High rates of staff turnover in our ostensibly permanent civil service mean that special advisers are playing an increasingly important role as the repositories of institutional memory, three former ministerial appointees told an audience at the Institute for Government earlier this month.
“I was in BIS for three and a half years, and in that time we had five sets of ministerial private secretary, three permanent secretaries, and an ever-changing set of officials who were forever doing the post with a different title,” said Nick Hillman, the former special adviser to higher education minister David Willetts (pictured).
Pamela Dow, a former public affairs consultant brought into the Department for Education as a principal private secretary, argued that spads can offer ministers greater continuity and certainty than civil servants. “If key roles are going to change every year or so, we may as well have people with detailed subject knowledge and experience who the minister knows and trusts,” she said.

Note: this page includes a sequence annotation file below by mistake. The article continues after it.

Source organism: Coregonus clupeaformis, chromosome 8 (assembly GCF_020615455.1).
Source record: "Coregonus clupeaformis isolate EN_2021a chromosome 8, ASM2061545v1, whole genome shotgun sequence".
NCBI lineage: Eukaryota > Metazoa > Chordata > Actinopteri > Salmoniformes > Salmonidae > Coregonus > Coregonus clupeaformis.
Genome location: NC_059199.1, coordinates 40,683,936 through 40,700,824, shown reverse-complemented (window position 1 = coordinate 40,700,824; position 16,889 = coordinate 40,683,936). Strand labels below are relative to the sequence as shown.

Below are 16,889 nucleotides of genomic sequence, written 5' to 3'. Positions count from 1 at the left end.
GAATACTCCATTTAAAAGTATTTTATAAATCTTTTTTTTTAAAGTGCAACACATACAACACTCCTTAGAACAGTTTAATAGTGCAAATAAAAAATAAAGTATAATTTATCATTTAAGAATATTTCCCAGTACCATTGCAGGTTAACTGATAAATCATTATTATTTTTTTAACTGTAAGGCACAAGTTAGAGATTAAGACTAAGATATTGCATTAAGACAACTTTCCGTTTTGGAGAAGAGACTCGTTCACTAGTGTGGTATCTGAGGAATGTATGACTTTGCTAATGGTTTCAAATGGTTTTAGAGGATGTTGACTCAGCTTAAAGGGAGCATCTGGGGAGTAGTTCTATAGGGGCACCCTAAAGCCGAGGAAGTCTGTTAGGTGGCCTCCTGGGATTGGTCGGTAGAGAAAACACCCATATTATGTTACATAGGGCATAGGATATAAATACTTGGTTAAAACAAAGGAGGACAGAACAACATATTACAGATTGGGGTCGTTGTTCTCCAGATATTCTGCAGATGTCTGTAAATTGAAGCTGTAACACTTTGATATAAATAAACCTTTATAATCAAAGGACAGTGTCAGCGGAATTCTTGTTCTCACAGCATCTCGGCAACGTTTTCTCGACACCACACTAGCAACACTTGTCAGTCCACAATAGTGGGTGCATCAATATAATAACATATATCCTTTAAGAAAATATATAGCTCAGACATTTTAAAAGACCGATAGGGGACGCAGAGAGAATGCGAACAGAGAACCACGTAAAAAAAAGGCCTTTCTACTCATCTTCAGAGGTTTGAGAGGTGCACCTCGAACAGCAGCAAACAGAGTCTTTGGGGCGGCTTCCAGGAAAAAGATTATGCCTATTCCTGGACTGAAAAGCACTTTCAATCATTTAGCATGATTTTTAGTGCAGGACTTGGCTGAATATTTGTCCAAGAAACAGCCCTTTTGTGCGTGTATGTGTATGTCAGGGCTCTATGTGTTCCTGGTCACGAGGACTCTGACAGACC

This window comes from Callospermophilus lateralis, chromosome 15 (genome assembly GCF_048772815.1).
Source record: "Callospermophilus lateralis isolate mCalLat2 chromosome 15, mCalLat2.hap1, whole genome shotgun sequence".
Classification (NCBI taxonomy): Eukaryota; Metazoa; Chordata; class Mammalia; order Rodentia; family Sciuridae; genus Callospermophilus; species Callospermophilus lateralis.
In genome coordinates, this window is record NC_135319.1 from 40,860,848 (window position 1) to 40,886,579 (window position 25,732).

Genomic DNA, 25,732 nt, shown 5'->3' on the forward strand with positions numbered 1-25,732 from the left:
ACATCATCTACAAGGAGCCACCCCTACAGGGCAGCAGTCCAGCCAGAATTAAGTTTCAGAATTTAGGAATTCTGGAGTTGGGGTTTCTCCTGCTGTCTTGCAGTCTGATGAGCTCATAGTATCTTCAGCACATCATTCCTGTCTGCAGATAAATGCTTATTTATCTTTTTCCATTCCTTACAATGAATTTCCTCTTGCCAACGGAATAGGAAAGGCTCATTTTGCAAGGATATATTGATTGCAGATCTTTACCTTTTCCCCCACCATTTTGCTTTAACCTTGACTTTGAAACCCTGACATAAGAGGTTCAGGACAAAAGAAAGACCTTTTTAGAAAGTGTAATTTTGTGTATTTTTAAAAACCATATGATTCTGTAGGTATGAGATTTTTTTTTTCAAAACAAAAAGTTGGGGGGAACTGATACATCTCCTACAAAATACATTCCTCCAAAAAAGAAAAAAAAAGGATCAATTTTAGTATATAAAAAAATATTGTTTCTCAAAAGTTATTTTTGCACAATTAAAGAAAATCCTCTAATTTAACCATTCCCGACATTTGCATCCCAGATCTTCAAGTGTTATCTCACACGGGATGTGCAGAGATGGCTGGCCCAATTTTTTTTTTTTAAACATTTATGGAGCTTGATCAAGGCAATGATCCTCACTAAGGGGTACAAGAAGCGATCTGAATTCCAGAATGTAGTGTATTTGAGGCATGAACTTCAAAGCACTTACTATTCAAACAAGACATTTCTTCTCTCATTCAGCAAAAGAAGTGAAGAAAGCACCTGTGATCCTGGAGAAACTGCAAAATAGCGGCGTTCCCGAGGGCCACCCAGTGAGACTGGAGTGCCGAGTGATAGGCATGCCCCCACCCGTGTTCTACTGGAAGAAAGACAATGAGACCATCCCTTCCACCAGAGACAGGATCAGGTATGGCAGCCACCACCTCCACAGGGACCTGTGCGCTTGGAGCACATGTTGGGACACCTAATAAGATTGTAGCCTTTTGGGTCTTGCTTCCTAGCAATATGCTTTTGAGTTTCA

Asked by director of the Scotland Office Alun Evans whether the common complaint that there are too many spads in government is well-founded, both Hillman and Giles Wilkes – a former spad to business secretary Vince Cable – said that even more are required: “There need to be fewer ministers and more special advisors, in my view,” said Wilkes. It’s frustrating, he added, that spads are often regarded as “some sort of homogenous mush”, when each adviser can have a very different role.
Where Wilkes and Hillman accept criticism is in the recruitment process: “There would be some benefit to an open recruitment process. I suspect you would have a more diverse range of spads,” Hillman commented.
Without special advisers, ministers would struggle to realise their objectives, Dow argued. “It’s a bit inhumane for ministers to be faced with this huge machine when they haven’t got the clutch, let alone the keys, let alone the map,” she said. “They can’t work it.”